If you don’t follow this policy then an initial attempt to remove information may well leave you with data fragments dotted around the system. This way you’ll miss some data. Meaning that you won’t be compliant!
Keep in mind also that information could be added to comments that wouldn’t show up when searching for a keyword. Words like nicknames or abbreviations for example could be a problem here. Because of this, referring to usernames and identifying personal data in a consistent manner is a cornerstone of good practice.
Exporting Jira data
Individuals also have the right to request what information you hold on them.
You can get this information by exporting relevant records.
Once you’ve created a search you can export the selected information as a CSV or an XML file by clicking the export button in the top right of the search screen.
How to delete Jira users completely
As your staff will be able to ask for personally identifying information to be removed, it’s advisable to ask them to minimize the amount of data they enter into the system.
If the account name and associated email address are all the personal information that you hold on an individual, it’s simple to remove this data. You can do this by just by editing the information on the account.
To edit the username and email address of an account, go to “Jira Administration”, then “User Management” and then click “Edit” on the account that you want to change details for.
In the event that the account does need to be deleted, go to “Site administration”. Then select the user that you want to delete – and choose “Delete”.
Keep in mind however, that if they have reported or been assigned issues or have commented on issues, then deleting the user might cause some problems for your system.
This could even break certain searches.
But no worries, there’s a work-around.
You can instead anonymize personal information and then deactivate the account.
In order to anonymize personal data, run searches on the name, username and email address of the relevant individual – and then remove these references from the system.
To deactivate a user go to the “User Management” page, then click “Edit” on the user that you want to deactivate – and then untick “Active”. If you later want to reactivate the user, go to the same screen and click “Active”.
Apps for GDPR
There are a very limited range of apps that promote themselves as assisting with GDPR compliance, but PII Protector for Jira may come in useful.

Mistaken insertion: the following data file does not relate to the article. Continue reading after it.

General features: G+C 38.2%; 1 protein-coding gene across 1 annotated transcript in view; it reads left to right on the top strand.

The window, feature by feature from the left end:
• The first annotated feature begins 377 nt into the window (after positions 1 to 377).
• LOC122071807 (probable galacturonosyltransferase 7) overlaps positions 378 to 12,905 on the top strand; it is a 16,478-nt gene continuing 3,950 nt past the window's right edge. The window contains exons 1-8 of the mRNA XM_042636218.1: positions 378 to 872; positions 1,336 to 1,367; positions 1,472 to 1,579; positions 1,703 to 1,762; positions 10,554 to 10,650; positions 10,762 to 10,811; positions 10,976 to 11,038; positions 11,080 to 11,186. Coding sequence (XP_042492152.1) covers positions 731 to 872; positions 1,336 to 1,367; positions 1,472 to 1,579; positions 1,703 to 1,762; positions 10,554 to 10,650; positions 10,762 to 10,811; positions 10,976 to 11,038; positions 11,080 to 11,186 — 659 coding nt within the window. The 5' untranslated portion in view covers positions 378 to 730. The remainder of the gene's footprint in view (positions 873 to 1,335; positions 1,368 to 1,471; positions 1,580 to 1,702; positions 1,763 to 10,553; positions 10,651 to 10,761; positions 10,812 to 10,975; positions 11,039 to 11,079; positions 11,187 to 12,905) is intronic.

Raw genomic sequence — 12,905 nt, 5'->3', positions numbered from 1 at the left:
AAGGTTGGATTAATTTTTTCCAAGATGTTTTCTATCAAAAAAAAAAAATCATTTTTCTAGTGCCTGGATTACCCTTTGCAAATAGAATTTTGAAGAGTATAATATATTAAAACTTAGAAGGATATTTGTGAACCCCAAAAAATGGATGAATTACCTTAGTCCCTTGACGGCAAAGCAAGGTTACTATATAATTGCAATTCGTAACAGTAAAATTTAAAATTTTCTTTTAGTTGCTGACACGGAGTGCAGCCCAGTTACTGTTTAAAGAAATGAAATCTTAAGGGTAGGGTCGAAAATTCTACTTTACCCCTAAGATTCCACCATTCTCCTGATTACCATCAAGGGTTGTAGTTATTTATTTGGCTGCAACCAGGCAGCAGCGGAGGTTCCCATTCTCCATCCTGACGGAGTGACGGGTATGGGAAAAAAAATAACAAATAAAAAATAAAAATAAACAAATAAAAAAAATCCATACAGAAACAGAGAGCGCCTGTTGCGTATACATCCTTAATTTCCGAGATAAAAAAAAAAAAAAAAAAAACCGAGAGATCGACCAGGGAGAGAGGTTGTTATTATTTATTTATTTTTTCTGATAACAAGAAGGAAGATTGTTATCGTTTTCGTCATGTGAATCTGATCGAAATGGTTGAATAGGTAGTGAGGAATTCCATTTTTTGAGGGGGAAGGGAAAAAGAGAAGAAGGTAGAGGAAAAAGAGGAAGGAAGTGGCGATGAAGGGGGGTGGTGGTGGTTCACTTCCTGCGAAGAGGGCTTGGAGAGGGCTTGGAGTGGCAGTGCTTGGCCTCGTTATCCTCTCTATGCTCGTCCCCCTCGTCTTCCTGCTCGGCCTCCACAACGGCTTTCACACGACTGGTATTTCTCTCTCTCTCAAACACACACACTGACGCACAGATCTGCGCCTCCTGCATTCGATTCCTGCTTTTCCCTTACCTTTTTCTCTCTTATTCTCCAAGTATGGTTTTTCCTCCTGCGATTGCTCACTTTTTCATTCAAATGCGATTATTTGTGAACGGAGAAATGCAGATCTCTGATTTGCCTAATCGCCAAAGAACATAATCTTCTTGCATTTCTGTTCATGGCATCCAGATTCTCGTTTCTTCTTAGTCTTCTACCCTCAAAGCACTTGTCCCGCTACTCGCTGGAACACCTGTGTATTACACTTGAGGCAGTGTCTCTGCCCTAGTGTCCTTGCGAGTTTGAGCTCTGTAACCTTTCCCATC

This app monitors the presence of Personally Identifiable Information on your Jira installation, including addresses, credit card numbers and social security numbers.
It also provides a UI for admins to manage and audit this information and to then erase it if need be.
Making your Jira installation GDPR compliant will also require a number of organizational changes.
These are changes that go beyond having a culture that minimizes the collection and processing of personal information.
Whether you have a Chief Data Officer or not, you’ll need to designate an individual as being responsible for all the personal data that you hold. And you will need to make them aware of what you store in Jira as well as your policies surrounding it.
Of course, in many cases this individual will be setting the agenda.
Given that GDPR makes organisations responsible for breaches, you will also need to enhance your security policies.
And encouraging staff to use password managers (storing robust, regularly updated passwords) is recommended.
In the event that employees suspect a breach – or have potentially responded to a phishing message – it should be made clear that it is imperative that they report this immediately.
BONUS TIP: Synchronize Jira issue data
GDPR also creates challenges when sharing data with other businesses.
However, synchronizing issue trackers might overcome this by ensuring that only specified information is shared.
For example, Exalate allows users to determine precisely which fields are shared with partners.
So personal information which needs to be held on the Jira instance can be placed in non-synchronized fields, hence ensuring complete control over the data.
Following these tips should lay the groundwork to ensure that your Jira instance is fully GDPR compliant, and that it stays that way going ahead.
Nevertheless, vigilance is required and particularly so when sharing information with third parties.
However, the most important thing is that your team understands the requirements of the regulation and is able to handle data in a precise and consistent manner. Which will make dealing with any issues in future far simpler and easier.
Back to you! Was this article helpful? What are your thoughts on GDPR? Do you have any additional tips to handle GDPR-compliance in Jira? Let me know in the comments below. I’ll be happy to hear it!